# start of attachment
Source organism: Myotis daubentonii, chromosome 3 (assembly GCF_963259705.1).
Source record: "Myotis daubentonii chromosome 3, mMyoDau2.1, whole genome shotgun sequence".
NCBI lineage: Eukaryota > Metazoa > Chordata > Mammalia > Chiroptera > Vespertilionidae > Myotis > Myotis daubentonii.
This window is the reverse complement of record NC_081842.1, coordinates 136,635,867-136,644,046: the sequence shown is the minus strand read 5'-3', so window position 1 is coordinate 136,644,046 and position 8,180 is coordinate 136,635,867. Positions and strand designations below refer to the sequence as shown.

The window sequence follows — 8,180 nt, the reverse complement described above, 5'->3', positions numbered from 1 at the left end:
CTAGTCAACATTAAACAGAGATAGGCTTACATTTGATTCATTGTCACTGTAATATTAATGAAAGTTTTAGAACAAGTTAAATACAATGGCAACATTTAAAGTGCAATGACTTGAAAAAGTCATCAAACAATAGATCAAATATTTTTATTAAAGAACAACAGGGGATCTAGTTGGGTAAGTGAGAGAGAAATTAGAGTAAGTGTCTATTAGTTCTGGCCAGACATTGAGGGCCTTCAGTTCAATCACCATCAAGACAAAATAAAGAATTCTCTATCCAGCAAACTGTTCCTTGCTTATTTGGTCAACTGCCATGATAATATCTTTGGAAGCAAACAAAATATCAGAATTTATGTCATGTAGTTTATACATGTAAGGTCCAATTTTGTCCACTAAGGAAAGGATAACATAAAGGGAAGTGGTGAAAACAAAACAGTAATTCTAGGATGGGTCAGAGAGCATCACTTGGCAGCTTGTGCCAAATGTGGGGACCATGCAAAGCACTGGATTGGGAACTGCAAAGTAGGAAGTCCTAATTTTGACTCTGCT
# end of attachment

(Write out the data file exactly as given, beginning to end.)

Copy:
Source organism: Myotis daubentonii, chromosome 3 (assembly GCF_963259705.1).
Source record: "Myotis daubentonii chromosome 3, mMyoDau2.1, whole genome shotgun sequence".
NCBI lineage: Eukaryota > Metazoa > Chordata > Mammalia > Chiroptera > Vespertilionidae > Myotis > Myotis daubentonii.
This window is the reverse complement of record NC_081842.1, coordinates 136,635,867-136,644,046: the sequence shown is the minus strand read 5'-3', so window position 1 is coordinate 136,644,046 and position 8,180 is coordinate 136,635,867. Positions and strand designations below refer to the sequence as shown.

The window sequence follows — 8,180 nt, the reverse complement described above, 5'->3', positions numbered from 1 at the left end:
CTAGTCAACATTAAACAGAGATAGGCTTACATTTGATTCATTGTCACTGTAATATTAATGAAAGTTTTAGAACAAGTTAAATACAATGGCAACATTTAAAGTGCAATGACTTGAAAAAGTCATCAAACAATAGATCAAATATTTTTATTAAAGAACAACAGGGGATCTAGTTGGGTAAGTGAGAGAGAAATTAGAGTAAGTGTCTATTAGTTCTGGCCAGACATTGAGGGCCTTCAGTTCAATCACCATCAAGACAAAATAAAGAATTCTCTATCCAGCAAACTGTTCCTTGCTTATTTGGTCAACTGCCATGATAATATCTTTGGAAGCAAACAAAATATCAGAATTTATGTCATGTAGTTTATACATGTAAGGTCCAATTTTGTCCACTAAGGAAAGGATAACATAAAGGGAAGTGGTGAAAACAAAACAGTAATTCTAGGATGGGTCAGAGAGCATCACTTGGCAGCTTGTGCCAAATGTGGGGACCATGCAAAGCACTGGATTGGGAACTGCAAAGTAGGAAGTCCTAATTTTGACTCTGCT